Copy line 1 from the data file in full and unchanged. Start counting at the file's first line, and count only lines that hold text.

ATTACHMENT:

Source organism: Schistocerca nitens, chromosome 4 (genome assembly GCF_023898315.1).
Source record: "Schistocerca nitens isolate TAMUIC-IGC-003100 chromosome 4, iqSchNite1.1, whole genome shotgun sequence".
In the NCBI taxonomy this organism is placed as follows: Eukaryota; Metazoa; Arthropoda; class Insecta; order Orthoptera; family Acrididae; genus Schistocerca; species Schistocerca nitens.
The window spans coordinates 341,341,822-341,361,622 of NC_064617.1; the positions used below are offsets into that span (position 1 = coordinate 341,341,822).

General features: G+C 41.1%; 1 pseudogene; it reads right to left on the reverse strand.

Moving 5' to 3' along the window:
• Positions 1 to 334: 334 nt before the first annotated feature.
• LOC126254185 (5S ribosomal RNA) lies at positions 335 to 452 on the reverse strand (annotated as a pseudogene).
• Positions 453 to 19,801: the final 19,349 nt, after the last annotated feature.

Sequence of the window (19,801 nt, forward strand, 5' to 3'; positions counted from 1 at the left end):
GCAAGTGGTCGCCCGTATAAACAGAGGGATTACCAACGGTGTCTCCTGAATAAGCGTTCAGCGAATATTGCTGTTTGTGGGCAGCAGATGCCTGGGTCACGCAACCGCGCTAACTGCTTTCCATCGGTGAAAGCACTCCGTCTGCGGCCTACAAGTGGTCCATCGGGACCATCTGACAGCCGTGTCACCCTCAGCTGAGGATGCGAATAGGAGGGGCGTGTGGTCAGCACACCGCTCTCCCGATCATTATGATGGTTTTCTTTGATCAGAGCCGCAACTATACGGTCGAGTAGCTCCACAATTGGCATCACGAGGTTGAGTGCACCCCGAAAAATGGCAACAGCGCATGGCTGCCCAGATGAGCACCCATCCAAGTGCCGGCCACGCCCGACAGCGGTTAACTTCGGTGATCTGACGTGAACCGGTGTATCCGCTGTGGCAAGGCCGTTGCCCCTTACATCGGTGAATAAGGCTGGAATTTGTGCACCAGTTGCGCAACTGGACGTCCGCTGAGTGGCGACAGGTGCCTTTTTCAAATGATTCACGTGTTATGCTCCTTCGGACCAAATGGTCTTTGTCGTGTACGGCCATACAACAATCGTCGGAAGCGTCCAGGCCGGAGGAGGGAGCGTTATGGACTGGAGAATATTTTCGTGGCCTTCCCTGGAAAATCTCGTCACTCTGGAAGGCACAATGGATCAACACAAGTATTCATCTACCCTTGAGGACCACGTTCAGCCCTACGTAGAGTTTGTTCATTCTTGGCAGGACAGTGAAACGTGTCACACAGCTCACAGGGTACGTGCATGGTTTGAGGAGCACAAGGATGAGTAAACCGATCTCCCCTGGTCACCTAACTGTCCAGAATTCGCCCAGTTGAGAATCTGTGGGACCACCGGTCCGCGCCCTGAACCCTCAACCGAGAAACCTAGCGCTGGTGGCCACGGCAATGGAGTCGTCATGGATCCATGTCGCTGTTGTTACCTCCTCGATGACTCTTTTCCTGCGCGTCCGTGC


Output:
Source organism: Schistocerca nitens, chromosome 4 (genome assembly GCF_023898315.1).